# Howto Write a Thesis using LaTeX: Export Scalable Graphs from Excel to Inkscape

The trick with creating nice looking and scalable graphs is the same as discussed in Howto Write a Thesis using LaTeX: Generate Resolution Independent Figures Using Inkscape. Instead of saving the graph as ‘common’ image, meaning as bitmap, jpeg or png, graphs should also be generated as vector graphics.

Unfortunately, Excel does not provide an obvious way to export graphs as vector graphics (at least, I do not know any). But, fortunately, there is a little workaround which I will describe in this little tutorial.

First, assume we have some data present in an Excel sheet and generated any plot from the data. In the example below, I put in some data from the top of my head (without any scientific verification!) on how probable it is to went totally crazy, formatting your hard drive, destroy all your lab equipment and move to any abbey in Tibet for the rest of your live dependent on the amount of time you spend already to prepare your thesis.

To export this nice and somehow scary graph from Excel and to import it in our LaTeX document, we first need to select the graph by clicking on it, you should see a border around the figure. Note that it is important to select the figure only as we just want to export the graph and not the whole document!

Next, we select File->Save As … from the context menu and save it as PDF! See the screenshot below (Sorry, my installation of Excel is German)

That’s all that needs to be done in Excel. Actually, we would be easily able to import the PDF just generated into our LaTeX document, but there is some beautification needed which is best to be done with Inkscape.

To do so, we first open Inkscape and select File->Open (do NOT use Import!) from the context menu. Browse to the recently generated PDF file and press the Open button.

It might take a few seconds until the next dialogue should pop up. Do not touch any configuration at the import dialogue, simply press OK. The graph may be placed like that:

Note that the imported graph behaves like it would have been created with Inkscape meaning that you can easily click elements, remove or edit them. I personally do not like the grey border around the graph, so I remove it by clicking the border and removing it. You might want to change the colour, axis titles, font size or whatever…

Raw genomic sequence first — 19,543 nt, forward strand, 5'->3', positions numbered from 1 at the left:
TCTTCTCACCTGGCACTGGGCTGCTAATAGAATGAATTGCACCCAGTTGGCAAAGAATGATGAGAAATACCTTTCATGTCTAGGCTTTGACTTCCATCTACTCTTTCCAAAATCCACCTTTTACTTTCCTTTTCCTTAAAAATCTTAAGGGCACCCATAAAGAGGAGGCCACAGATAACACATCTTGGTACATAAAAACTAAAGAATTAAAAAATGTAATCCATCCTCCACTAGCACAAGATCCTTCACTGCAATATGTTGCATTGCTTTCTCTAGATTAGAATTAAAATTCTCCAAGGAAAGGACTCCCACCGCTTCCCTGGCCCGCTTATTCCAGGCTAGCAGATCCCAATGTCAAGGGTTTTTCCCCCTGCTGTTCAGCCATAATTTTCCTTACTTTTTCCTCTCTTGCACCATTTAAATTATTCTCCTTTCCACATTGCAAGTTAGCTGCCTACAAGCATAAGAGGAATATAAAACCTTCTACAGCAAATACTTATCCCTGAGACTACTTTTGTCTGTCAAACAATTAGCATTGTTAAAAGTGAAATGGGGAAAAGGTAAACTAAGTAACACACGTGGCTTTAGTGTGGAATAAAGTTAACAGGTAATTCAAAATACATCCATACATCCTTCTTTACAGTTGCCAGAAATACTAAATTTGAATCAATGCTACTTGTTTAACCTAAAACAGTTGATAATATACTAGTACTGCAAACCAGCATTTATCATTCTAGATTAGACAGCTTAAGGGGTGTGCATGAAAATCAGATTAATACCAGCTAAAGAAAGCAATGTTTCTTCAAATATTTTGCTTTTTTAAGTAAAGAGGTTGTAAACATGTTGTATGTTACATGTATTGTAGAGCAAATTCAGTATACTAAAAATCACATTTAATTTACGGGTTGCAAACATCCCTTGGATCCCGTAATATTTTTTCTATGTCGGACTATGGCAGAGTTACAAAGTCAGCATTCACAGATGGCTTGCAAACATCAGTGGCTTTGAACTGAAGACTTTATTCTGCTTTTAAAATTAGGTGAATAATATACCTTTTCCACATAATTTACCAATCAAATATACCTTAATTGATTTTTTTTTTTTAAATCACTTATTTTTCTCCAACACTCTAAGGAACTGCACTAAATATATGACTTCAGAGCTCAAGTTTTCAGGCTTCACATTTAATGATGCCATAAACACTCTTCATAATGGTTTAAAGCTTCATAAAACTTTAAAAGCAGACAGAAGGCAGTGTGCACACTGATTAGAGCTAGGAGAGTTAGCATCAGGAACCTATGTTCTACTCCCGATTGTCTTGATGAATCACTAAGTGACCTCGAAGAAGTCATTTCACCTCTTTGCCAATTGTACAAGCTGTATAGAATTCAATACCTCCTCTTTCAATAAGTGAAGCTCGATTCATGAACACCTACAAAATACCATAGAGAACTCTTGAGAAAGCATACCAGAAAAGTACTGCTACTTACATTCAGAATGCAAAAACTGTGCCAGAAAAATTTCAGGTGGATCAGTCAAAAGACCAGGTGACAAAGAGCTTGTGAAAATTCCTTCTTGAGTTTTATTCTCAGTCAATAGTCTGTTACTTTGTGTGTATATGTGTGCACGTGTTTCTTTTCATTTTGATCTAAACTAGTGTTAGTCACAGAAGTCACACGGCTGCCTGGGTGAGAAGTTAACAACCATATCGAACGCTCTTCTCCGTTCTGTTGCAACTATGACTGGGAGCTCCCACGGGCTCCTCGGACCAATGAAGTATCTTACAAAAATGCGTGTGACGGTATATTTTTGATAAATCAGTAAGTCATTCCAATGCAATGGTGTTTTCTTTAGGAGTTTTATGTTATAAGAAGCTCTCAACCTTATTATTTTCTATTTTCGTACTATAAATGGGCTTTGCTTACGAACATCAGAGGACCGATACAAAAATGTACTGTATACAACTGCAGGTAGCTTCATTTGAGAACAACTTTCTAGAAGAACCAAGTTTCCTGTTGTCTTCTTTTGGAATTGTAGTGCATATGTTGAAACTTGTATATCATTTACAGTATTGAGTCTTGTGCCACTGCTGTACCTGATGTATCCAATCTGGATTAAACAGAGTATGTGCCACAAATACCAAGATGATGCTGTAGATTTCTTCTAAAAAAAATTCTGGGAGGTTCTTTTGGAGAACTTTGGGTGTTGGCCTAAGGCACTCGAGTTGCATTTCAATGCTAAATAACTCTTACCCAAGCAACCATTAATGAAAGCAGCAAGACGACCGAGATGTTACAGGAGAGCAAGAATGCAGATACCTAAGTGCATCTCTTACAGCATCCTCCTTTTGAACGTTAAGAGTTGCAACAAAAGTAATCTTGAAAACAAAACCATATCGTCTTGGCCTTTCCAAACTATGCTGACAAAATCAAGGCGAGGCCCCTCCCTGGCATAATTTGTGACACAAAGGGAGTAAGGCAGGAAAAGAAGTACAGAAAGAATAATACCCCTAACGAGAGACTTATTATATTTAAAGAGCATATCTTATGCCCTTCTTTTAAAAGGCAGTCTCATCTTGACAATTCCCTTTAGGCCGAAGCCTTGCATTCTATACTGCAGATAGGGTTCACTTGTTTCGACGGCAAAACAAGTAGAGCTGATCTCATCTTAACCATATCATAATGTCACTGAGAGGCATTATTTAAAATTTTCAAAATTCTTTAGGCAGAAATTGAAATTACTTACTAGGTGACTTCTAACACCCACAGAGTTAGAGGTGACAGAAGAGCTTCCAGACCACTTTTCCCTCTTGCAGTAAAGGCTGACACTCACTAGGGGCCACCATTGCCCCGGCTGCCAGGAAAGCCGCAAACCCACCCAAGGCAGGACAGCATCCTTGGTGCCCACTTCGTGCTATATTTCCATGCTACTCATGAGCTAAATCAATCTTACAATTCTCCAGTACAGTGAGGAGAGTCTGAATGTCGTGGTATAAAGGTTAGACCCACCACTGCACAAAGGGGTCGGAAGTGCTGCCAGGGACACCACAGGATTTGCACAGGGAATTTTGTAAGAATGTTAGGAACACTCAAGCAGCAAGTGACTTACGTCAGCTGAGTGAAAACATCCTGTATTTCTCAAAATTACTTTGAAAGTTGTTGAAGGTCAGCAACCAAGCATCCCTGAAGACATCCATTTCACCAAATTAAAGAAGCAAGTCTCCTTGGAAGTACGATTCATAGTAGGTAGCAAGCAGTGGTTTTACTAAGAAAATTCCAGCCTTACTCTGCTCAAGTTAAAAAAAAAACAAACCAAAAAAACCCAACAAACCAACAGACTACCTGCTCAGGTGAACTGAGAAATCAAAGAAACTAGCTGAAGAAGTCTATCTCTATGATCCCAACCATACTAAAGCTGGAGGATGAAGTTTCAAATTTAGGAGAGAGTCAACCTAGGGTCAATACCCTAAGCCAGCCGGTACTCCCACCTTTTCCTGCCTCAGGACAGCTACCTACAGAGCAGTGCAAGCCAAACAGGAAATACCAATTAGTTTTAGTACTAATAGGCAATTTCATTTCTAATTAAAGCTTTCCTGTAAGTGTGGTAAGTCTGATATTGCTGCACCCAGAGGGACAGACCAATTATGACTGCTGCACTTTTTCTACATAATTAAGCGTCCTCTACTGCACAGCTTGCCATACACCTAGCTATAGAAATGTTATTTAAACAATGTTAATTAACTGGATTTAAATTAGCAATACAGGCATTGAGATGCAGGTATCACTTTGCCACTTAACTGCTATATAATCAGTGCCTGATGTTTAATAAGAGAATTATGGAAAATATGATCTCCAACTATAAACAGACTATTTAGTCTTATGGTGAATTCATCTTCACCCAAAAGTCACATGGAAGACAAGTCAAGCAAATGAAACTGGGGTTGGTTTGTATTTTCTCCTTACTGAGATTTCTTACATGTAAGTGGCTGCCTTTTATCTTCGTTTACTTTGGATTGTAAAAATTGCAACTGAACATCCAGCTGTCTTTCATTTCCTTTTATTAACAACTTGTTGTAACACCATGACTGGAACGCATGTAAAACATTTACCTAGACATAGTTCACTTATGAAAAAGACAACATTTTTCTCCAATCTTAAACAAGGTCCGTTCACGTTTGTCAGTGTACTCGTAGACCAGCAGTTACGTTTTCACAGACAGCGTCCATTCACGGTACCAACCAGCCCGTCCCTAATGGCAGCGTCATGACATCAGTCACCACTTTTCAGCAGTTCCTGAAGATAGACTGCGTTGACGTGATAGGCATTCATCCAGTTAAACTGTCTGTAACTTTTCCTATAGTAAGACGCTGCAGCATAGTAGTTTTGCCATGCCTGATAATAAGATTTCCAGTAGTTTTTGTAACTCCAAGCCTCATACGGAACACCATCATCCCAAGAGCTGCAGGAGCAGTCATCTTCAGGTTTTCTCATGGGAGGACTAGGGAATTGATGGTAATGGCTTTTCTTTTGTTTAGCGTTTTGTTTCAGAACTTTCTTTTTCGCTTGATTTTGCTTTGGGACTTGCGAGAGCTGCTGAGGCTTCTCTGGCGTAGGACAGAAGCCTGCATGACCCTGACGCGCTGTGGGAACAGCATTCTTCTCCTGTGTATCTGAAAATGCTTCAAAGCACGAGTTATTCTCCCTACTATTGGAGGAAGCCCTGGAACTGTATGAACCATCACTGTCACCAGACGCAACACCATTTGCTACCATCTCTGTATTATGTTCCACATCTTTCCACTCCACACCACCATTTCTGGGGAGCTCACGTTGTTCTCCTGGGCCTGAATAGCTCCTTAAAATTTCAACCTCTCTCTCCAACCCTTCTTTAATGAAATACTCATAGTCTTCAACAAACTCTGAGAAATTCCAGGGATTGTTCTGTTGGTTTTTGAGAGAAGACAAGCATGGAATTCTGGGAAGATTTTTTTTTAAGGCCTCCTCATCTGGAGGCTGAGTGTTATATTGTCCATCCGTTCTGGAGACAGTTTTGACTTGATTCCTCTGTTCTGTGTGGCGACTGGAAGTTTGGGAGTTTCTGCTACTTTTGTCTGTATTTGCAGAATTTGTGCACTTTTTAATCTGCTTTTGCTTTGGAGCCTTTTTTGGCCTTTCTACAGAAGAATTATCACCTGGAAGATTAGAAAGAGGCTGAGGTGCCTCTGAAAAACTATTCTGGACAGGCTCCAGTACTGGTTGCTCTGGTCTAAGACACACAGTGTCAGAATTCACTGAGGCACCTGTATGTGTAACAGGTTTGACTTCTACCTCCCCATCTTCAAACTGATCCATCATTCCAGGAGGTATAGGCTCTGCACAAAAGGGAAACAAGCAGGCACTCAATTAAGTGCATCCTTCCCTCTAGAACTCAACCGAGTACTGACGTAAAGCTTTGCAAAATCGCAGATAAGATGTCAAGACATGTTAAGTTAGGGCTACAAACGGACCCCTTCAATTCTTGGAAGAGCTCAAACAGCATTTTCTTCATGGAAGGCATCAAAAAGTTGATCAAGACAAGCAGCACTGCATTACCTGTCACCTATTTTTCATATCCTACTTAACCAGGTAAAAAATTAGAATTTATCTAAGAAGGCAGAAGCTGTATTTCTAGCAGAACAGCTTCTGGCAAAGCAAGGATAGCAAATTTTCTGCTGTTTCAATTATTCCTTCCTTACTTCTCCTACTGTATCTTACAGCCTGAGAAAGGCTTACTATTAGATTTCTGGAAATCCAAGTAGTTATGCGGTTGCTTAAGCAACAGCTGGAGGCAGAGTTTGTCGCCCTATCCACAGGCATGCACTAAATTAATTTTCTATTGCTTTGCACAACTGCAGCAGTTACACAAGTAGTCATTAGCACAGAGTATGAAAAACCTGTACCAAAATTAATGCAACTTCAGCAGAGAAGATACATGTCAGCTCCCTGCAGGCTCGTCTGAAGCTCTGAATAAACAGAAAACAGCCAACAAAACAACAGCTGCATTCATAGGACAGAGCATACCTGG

Next, we go to File->Document Properties… to set the page size to fit the graph with some spacing of 10px.

Last, we save the plot as PDF file by selecting File->Save as from the context menu.
Remind that you need to select PDF as file type. That’s it, we just created a resolution independent scalable graph with Excel and Inkscape. Of course, this PDF can be included in our LaTeX document in the same way as any other image, namely by writing:

A scary and maybe exaggerated Graph is shown in Figure ??.
\begin{figure}[ht]
\centering
\includegraphics[width=0.5\textwidth]{fig/FreakingOut.pdf}
\caption[Short caption]{Detailed caption}
\label{fig:imageGraph}
\end{figure}

Also, the graphicx package should be added to the preamble of the Thesis.tex file:

\usepackage{graphicx}

# Howto write a thesis using LaTeX, Part 3: Tips and Tricks

We’ve already seen in part 1 and part 2 of this tutorial, how to install and set up software components and howto organize folders and files. Also, we have created a basic structure of our thesis. In this final part 3, I will give you some tips and tricks that made my live easier while creating my PhD thesis.

To be easier found by search engines, I’m gonna create a separate post for each single tip, trick or hack, whatever name you prefer. But, in order to preserve the scope of this tutorial, we will see how to include the generated stuff into our test thesis.

So, here you go, a list of tips, tricks and hacks helping you with your thesis:

Assume you have generated an image like described in the link above, you can use the following code to include it to your thesis:

An example figure is shown in Figure ??.
\begin{figure}[ht]
\centering